Other sources, including Seymour Hersh and Connie Bruck have reported that the MEK got the intelligence on Natanz from the Israelis, but theirs is the first explicit acknowledgement attributed to an Israeli source that the MEK had revealed Natanz on the basis of Mossad intelligence.  What the Israeli co-authors do not say is that the Mossad was simply guessing at the purpose of Natanz, which the MEK mistakenly called a “fuel fabrication” facility, rather than a centrifuge enrichment facility.

Turning to the laptop documents, they make it clear that western intelligence had indeed obtained the documents from the MEK and suggest that the MEK got them from somewhere else. “The dissidents wouldn’t say how they had gotten hold of the laptop,” they write. They again frame the question of the origins of those documents in terms of CIA suspicions. “[T]he skeptical Americans suspected that the documents had been only recently scanned into the computer,” they write. “They accused the Mossad of having slipped in some information obtained from our own sources - and passing it to the MEK leaders for delivery to the West."

Bar-Zohar and Mishal steer clear of any suggestion that the Mossad fabricated any documents, but their account leaves little doubt that they are convinced that the Mossad should be credited for the appearance of the documents. Their approach of referring to US suspicions, rather than stating it directly, appears to be a way of avoiding problems with Israeli military censors, who often clamp down on local reporting on sensitive issues while allowing references to foreign reports.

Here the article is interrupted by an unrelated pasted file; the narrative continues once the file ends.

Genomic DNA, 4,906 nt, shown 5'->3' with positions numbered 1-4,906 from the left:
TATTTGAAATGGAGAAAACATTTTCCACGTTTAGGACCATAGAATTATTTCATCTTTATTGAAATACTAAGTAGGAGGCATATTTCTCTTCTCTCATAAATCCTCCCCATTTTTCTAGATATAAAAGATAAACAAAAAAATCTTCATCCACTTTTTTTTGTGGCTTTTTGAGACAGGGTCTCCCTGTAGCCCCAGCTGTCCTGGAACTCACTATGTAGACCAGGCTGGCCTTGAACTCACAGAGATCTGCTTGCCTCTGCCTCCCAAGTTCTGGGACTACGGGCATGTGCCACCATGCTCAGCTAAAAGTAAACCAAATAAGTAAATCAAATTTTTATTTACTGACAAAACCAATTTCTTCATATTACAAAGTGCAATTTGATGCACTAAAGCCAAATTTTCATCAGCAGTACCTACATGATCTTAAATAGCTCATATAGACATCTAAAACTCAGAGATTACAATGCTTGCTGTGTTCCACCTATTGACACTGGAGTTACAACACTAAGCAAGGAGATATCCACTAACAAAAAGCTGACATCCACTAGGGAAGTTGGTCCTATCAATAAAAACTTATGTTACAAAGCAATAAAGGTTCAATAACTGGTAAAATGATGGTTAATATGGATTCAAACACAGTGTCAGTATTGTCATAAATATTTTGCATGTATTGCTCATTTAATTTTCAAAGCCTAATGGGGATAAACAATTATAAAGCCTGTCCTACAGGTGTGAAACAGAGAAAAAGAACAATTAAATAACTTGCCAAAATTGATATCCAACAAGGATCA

The authors further suggest that the Mossad was behind information later released by the MEK on Mohsen Fakhrizadeh, the Iranian physics professor said to be shown in the laptop documents as the man in charge of that purported Iranian nuclear weapons research program. The MEK disclosed such personal details as Fakhrizadeh’s passport number and his home telephone number. But the Mossad chroniclers write: “This abundance of detail and means of transmission leads one to believe that, again, “a certain secret service” ever suspected by the West of pursuing its own agenda, painstakingly collected these facts and figures about the Iranian scientists and passed them to the Iranian resistance.”

I asked Bar-Zohar’s research assistant, Nilly Ovnat, whether he had Israeli sources for those statements relating to the MEK and the laptop documents. She responded by          e-mail: “Professor Bar Zohar had other sources for most of the material concerning MEK and Natanz [and the] laptop, yet they could not be mentioned and cannot be discussed.”

Bar-Zohar and Mishal are little concerned with whether the Mossad’s laptop caper involved fraud or not. They obviously view the Israeli intelligence agency’s use of an Iranian exile group to get out documents that had been central to the international sanctions regime against Iran as a great triumph. But whatever their reasons, their book adds another layer to the growing body of evidence showing that the Bush administration and its allies hoodwinked the rest of the world with those documents.

- Gareth Porter is an independent investigative journalist and historian writing on US national security policy.  His latest book, “Manufactured Crisis: The Untold Story of the Iran Nuclear Scare,” was published in February 2014.

The views expressed in this article belong to the author and do not necessarily reflect the editorial policy of Middle East Eye.

Photo: Benjamin Netanyahu and former Israeli Minister Rafi Eitan (2nd L), who was a member of the Mossad team that captured Adolf Eichmann in Argentina in 1960, look at objects displayed at an exhibition at the Knesset in Jerusalem on 12 December, 2011(AFP)